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While kindness might seem pretty straightforward to learn, it’s a bit more complex than meets the eye. We are tackling the kindness dilemma by working with youth leaders in our community to do more to help others at their schools and in their communities.

Kindness Campaign – We are born to be givers. But by 4th grade, research shows children are socialized to think more about themselves than others. How do we reverse this trend and create long-lasting habits of kindness to better our community and those who are homeless? A research study, Kindness Counts, from the University of British Columbia and the University of California, Riverside, showed the benefits derived by tweens when they were taught strategies to increase their happiness through acts of kindness.

For thirty days, several hundred 9 to 11-year-old children performed and recorded three acts of kindness each week for anyone they chose. Another several hundred kept weekly track of three pleasant places they visited. Not surprisingly, results compared favorably with adult studies. When people performed acts of kindness or took notice of the pleasant places they visited, their happiness quotient increased. But those who performed acts of kindness received an extra boost. The study showed they gained an average of 1.5 friends during the month-long period—good support for the idea that “nice guys finish first.” Like other studies, this research showed that being kind to other people benefits the giver.

For children, it nurtures their well-being and increases their positive connections with peers. When children learn to be caring and kind, they also benefit developmentally. Well-liked children display more positive, less bullying behaviors when they become teenagers. Happier kids are more likely to show higher academic achievement. Being kind makes you feel good about yourself and improves your outlook on life. Applying the Kindness Counts study in your home, community, or school is easy. Follow these four steps to help enable children to be givers of kindness. Your efforts will be greatly rewarded!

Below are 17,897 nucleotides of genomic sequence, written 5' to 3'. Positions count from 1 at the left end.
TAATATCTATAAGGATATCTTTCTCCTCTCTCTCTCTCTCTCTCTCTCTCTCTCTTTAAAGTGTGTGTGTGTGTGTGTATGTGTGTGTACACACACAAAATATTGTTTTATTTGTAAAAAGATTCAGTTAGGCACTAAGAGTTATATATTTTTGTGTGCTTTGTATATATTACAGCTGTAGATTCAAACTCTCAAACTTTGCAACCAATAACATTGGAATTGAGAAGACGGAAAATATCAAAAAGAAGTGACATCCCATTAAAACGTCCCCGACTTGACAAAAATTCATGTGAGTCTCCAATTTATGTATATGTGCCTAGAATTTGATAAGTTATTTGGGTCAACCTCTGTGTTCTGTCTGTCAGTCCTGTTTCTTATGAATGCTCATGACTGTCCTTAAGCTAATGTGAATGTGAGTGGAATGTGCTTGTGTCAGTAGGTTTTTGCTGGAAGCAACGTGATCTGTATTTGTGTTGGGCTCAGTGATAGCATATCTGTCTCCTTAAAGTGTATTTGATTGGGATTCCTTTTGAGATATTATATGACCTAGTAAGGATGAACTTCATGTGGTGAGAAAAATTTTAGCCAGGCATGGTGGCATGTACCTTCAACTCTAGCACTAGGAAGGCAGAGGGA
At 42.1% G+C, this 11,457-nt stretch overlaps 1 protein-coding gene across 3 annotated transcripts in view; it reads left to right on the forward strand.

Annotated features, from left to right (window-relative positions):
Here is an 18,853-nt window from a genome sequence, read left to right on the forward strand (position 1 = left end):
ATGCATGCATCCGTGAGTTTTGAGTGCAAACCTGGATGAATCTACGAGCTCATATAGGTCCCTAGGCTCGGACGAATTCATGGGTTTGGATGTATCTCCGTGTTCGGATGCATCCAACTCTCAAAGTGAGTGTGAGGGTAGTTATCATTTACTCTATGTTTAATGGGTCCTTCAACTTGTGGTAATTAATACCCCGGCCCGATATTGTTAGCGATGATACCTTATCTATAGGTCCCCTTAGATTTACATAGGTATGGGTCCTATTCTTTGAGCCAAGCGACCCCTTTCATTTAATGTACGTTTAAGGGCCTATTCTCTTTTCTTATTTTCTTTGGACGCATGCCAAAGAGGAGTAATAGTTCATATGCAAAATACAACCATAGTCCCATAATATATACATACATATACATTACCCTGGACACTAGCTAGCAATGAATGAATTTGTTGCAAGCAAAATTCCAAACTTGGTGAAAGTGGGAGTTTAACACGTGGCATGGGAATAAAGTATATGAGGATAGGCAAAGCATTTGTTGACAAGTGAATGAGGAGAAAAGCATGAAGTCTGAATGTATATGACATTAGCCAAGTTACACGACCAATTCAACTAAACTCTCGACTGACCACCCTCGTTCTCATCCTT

1. Understand the Importance of Kindness: Learn about the benefits of giving. The Random Acts of Kindness Foundation website is a terrific place to start. They have classroom and home activities for people of all ages.

2. Create a Kindness Project: Devise an activity where your family or members of your school club or class records ONE act of kindness or ONE pleasant activity per day. You might call it your “Kindness Project” or “Happiness Diary.” These activities could include helping with dishes, letting someone else go first, taking care of an animal, going out of way the for a friend, hugging someone to make them feel better, etc. Or they might include visits to places and experiences that make us feel good, like visiting a favorite park or a grandparent’s house.

3. Take Time to Share: On a regular weekly basis, take time to share as a family or classroom. Rather than sharing everything in your diary, share the highlights of your week. Share enough so that everyone learns from each other’s acts of kindness and begins to understand the types of experiences that bring gratitude to life. Sharing encourages self-reflection and helps bring meaning to our actions.

4. Practice, Practice, Practice: It may not be practical to keep up a routine where you are sharing from a diary on a regular basis. Reinforcement of the kindness habit comes with practice. But once children get into the habit, it’s easy to share from time to time. Whether it’s planting a peace garden, making a get-well card for a sick friend, giving a homeless person a $20.00 grocery story gift card or simply inviting someone new to sit at your school lunch table, or sending a birthday card to a nursing home resident, there are many free and easy ways you can help create a more peaceful world. Just start today by doing something very simple – may roll your elderly neighbor’s garbage can in from the curb. A small act of kindness really goes a long way.

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